Patrick Malone posted on Wednesday, May 28, 2003 - 11:33 am
I'm not sure how. Except for the missing data part, the problem is straightforward. Three correlated factors, with four items each -- I want to know if I can reject the hypothesis that the factor correlations (taken together or one at a time -- I'll take either one) are 1. The factors will be trivially correlated -- the indicators are measures of the same trait taken across three contexts.
 bmuthen posted on Thursday, May 29, 2003 - 6:07 pm
Sounds like you may have to do Monte Carlo simulation "externally", that is generating data, running Mplus using "RUNALL", and combining results from runs with unit and non-unit correlations. Lot of work.
 Patrick Malone posted on Friday, May 30, 2003 - 11:21 am
That did the trick; wasn't so bad.

Thanks for your help.
 Jason Bond posted on Thursday, October 07, 2004 - 5:12 pm
I have taken a look at several papers I have found on power analysis for LGM (Linda and Bengt's paper in SEM entitled "How to use a monte carlo study to decide on sample size and determine power", Bengt and Patrick Curran's paper in Psych methods entitled "General longitudinal modeling of individual differences in experimental designs: a latent variable framework for analysis and power estimation", as well as the power example on this web site - and if anyone knows of any more, I would most appreciate hearing of them) but I haven't found any that explicitly discuss how to get at power to detect the number of classes. And I'm not sure exactly how to even define the concept of power for detecting a given number of classes. Perhaps it could be stated as the power to detect an additional class, given that k have already identified, for various true membership proportions in that additional group (the effect size). That is just a thought. Anyway, any input on this topic would be greatly appreciated.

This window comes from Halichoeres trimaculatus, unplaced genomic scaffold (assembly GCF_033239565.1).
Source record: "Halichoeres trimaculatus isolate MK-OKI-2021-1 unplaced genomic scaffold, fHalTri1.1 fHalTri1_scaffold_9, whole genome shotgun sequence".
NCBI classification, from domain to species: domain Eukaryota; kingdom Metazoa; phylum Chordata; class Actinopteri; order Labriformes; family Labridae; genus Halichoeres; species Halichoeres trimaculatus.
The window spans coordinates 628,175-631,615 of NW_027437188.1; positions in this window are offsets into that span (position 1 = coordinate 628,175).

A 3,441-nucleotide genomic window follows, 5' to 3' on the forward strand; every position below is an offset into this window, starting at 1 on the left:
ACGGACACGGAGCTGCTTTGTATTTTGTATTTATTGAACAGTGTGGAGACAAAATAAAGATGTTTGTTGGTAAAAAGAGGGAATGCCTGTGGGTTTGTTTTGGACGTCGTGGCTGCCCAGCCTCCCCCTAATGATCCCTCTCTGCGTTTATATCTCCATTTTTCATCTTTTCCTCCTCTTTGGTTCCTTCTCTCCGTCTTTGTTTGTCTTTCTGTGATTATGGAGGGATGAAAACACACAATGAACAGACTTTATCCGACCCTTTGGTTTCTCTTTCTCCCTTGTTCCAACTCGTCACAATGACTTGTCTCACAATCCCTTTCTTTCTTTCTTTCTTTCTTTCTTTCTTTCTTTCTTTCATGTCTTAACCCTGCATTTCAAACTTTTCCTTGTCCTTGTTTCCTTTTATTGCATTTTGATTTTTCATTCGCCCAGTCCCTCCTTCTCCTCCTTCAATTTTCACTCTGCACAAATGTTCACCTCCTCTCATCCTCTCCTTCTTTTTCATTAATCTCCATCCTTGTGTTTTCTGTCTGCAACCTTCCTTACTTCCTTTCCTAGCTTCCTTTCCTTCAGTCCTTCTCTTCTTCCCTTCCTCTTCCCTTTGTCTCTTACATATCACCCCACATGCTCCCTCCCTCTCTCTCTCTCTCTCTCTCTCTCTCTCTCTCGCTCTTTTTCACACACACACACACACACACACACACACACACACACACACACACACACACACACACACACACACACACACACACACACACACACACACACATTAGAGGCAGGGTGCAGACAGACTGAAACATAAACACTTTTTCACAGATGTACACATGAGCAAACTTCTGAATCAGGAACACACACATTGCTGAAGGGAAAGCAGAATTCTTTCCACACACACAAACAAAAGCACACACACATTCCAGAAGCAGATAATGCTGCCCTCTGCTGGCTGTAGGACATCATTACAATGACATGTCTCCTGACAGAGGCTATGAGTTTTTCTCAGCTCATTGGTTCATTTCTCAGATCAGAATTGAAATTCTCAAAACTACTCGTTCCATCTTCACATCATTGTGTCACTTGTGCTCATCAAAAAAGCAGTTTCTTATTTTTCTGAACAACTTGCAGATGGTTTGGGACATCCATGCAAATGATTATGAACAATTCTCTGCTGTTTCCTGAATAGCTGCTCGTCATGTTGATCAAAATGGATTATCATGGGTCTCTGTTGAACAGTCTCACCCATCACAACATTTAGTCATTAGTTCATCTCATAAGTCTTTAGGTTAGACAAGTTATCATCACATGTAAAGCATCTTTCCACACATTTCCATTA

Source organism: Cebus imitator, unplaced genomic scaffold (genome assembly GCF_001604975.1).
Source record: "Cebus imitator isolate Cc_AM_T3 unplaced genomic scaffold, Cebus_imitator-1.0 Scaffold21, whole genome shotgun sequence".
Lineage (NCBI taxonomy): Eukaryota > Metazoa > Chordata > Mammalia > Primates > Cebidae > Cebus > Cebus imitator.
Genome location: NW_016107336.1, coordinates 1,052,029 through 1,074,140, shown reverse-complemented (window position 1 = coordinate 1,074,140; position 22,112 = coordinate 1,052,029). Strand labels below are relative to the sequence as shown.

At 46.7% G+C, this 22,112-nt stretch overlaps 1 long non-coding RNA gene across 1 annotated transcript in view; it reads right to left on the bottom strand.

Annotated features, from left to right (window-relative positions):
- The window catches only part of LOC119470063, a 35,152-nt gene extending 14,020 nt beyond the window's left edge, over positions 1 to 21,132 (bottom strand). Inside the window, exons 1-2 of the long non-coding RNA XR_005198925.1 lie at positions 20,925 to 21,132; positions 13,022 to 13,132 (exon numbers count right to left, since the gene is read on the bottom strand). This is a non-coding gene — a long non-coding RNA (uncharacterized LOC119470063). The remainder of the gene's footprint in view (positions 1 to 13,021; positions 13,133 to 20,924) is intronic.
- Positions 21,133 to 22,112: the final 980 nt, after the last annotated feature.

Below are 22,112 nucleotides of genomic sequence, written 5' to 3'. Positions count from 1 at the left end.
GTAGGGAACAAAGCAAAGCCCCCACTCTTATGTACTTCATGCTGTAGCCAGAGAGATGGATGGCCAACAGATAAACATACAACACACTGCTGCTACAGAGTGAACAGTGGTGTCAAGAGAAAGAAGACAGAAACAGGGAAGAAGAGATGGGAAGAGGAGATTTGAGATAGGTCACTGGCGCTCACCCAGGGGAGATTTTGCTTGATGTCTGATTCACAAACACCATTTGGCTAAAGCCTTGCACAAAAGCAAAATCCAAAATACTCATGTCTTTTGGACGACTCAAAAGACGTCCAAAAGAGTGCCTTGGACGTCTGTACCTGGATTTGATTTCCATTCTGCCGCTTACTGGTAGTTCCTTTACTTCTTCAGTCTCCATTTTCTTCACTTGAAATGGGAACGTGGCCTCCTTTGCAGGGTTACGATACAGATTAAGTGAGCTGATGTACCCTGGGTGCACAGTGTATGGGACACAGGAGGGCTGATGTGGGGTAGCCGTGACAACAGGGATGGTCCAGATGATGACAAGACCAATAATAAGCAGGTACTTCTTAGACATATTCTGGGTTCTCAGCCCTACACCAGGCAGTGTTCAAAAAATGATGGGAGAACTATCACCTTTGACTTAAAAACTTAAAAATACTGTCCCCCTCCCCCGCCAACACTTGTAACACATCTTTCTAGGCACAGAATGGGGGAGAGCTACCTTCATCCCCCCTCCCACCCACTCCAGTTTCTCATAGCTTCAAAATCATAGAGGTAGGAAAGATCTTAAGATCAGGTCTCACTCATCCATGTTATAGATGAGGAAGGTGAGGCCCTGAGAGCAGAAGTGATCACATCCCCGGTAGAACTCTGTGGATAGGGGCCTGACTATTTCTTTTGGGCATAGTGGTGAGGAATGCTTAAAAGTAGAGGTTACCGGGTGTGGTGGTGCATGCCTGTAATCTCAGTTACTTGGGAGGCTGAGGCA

Bengt O. Muthen posted on Tuesday, October 12, 2004 - 5:13 pm